Andrew, Katrina, Harvey, Irma, Sandy all are beautiful names but evokes dreadful memories of the devastating experience of complete destruction and turmoil by nature’s fury. These are names of Hurricane that hit the American coast and made billions of dollars of property losses to the citizens. USA enacted an insurance bill way back in 1968, Federal National Flood Insurance Act (NFIA) to provide coverage for flooding and storm surge losses which brought large number of Insurance claim process. The national insurance coverage program under NFIA is popularly known as Federal Flood Insurance Program (FFIP).
At the outset, a claim processor must check the exclusions explicit and implicit in the policy under FFIP. After the enactment of NFIA in 1968 and the national rollout of FFIP, a general or standard home insurance or property insurance policy does not cover any damages caused by flooding, surface water or storm surge.The claim processor must go through the statements given by the insured party and vet by attorneys to identify the type of damage to determine the coverage of the claim under the policy. If facts of the claim cannot be determined, the claim needs to be moved to a ‘seek clarification’ and request additional information from the insured.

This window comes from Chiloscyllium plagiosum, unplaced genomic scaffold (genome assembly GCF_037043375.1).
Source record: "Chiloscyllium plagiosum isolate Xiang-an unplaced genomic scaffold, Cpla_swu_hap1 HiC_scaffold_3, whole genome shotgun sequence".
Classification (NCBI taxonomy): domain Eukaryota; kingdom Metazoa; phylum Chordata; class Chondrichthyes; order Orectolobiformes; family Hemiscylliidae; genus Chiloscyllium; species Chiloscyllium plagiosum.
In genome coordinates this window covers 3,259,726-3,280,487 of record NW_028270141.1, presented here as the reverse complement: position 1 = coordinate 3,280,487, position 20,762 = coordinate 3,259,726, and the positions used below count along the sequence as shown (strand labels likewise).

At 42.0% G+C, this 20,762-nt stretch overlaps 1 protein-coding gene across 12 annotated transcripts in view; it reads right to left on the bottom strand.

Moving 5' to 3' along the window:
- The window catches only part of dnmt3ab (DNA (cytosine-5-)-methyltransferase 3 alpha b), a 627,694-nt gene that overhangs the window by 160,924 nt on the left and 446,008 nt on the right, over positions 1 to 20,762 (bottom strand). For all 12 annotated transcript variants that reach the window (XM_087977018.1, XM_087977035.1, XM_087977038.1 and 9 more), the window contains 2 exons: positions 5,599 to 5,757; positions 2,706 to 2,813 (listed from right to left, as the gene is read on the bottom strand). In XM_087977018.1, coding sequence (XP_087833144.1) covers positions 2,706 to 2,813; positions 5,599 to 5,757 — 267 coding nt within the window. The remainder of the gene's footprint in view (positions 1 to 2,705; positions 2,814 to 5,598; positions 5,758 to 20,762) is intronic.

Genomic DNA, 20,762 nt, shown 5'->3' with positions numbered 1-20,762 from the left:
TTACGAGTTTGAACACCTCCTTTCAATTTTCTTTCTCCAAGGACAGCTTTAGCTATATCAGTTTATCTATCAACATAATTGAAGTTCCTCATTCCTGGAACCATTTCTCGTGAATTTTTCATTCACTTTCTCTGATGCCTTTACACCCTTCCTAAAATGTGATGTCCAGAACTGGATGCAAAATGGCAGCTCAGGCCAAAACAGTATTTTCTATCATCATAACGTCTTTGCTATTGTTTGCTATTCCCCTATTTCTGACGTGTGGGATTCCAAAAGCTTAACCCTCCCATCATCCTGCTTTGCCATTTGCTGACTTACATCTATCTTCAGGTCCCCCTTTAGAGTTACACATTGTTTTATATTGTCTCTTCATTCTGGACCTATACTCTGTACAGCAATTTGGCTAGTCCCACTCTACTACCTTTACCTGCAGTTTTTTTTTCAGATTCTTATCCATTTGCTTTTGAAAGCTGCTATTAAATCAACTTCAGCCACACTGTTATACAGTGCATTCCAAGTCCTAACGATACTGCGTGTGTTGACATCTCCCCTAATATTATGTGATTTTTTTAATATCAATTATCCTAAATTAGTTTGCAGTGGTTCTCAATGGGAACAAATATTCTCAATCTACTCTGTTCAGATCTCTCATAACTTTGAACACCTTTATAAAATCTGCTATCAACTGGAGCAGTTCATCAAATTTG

The valuation report by the insurance adjuster or valuer after listing and making necessary inspections of the damaged property is to be used as the underlying document for claim processing. This has to be cross vetted with deductibles and other special coverage provided in the covered policy. Exclusions must be deducted from the claim value to arrive at the net value of the claim.
A basic FFIP policy coverage is up to in damages to the property and up to in damage to the contents, if no additional deductibles are there, these amounts set the upper limits of the claim settlement.The claim processor must exclude all the deductibles from the net value of the claim to arrive at the net releasable amount under the policy.
A deductible is the amount of loss incurred by the insured himself and cannot be recovered within the damage claim under the policy. Most of the FFIP policy has two types of deductibles hurricane deductibles and windstorm deductibles. These types of deductibles are often taken as a percentage of the insured value of the property, for e.g., if the insured value of the property is and has a 5 percent hurricane deductible, the first of the claim must be paid out of the policyholder’s pocket.
It must be understood that a claim under the FFIP can only be accepted for the damages occurring during the specified periods from the trigger of the Hurricane event. The trigger is when the National Weather Service (NWS) names a storm, declares a hurricane watch or warning or defines the hurricane’s intensity. The claim of damage must only be accepted for the period occurring within 24 hours before the storm is named or a hurricane makes landfall up to as long as 72 hours after the hurricane is downgraded to a lesser storm or a hurricane watch canceled. The damages occurring outside the specified period is not normally covered under a FFIP policy but can be covered under a standard storm surge policy. A deep perusal of the insurance adjuster report must reveal the time of the damage and the eligibility of coverage must be assessed by the claim processor based on his report.